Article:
Suzanne Lynch, Arthur Beesley
Taoiseach Enda Kenny is pressing European leaders to grant special concessions to Ireland as they advance a new climate change deal to curb harmful emissions.
At a summit this evening in Brussels, Mr Kenny will seek to convince his European Union counterparts that the Republic’s heavy dependence on agriculture should be taken into account when long-term emissions targets are set.
Irish negotiators made some headway in pre-summit talks but as yet there is no agreement.
Although the leaders remained divided before the meeting, they hope to agree the parameters of a plan to reduce greenhouse gas emissions between 2020 and 2030.
They will also discuss the Ebola epidemic, the standstill in the European economy and Russia’s continued interference in Ukraine.
The 10-year environmental plan is sensitive for the Republic as the adoption of onerous targets to be enforced from 2020 would curtail the long- term drive to build up the agriculture industry.
National herd The Government hopes to capitalise on the elimination of EU milk quotas next year with a significant build-up in the national herd. Irish livestock already accounts for a
third of the State’s methane emissions, the highest proportion in the EU, and the State is in danger of breaching current targets in coming years.
Dependence on agricultural production was not previously recognised in EU climate-change targets.
The Taoiseach will argue that Ireland’s forests, grasslands and bogs should be taken into account when calculating emissions as they absorb carbon from the atmosphere.
Ireland also expects to invest some €3 billion in forestry by 2030 to achieve a big increase in forest cover.
An appreciable agreement to offset forest and bogland “carbon sinks” would allow the gradual expansion of the national herd to proceed without running the risk of EU fines for emission breaches.
Economic crash The Taoiseach is further expected to argue that the impact of the economic crash should be taken into account when setting Irish targets.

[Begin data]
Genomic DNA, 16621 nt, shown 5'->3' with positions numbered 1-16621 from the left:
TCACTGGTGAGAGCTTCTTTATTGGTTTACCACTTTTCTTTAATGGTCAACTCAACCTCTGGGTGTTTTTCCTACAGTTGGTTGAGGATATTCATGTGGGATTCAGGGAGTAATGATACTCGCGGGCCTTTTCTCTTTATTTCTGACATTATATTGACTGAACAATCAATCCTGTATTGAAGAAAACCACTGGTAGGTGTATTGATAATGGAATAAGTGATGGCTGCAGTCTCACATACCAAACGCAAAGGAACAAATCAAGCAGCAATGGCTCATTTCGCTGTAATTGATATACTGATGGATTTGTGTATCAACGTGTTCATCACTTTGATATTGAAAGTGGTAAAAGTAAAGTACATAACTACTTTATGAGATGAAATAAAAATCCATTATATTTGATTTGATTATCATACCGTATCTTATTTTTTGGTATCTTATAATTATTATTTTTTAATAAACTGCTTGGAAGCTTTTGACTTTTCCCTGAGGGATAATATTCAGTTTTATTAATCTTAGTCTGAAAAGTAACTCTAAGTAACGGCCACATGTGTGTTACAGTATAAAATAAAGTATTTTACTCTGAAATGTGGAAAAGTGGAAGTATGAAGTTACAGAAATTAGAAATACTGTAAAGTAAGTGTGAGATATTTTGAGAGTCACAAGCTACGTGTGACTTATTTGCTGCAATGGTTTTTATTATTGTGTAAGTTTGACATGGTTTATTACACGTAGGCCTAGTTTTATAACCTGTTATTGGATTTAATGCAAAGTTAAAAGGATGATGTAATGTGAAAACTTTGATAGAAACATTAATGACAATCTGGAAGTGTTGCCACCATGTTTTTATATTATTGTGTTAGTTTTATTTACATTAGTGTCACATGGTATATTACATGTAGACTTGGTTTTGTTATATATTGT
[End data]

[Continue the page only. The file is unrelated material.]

The lack of money since recession struck and the bank bailout has greatly curtailed the State’s capacity to make transport and housing investments to offset emissions, as might otherwise have been expected.
Mr Kenny is likely to argue this should be taken into account when setting targets for 2020, meaning the starting point would be less onerous.
In a sign of progress last week, EU agriculture ministers agreed to recognise “a multiplicity of land uses” when calculating emissions. Ireland has also secured a commitment that a reference to agriculture may also be included in the final package.
Mr Kenny is not the only leader seeking concessions. Many of his east European counterparts, whose countries depend heavily on fossil fuels, have lobbied for less ambitious targets than those proposed in January by the European Commission. These states include Poland, which has a heavy reliance on coal.
Amid concern about the European economy, member states traditionally regarded as progressive on climate change have argued the lack of growth should be taken into account when setting targets.
Officials are considering an overall target to cut greenhouse emissions by 40 per cent in the course of the 10-year plan, together with a binding requirement for 27 per cent renewable energy consumption by 2030.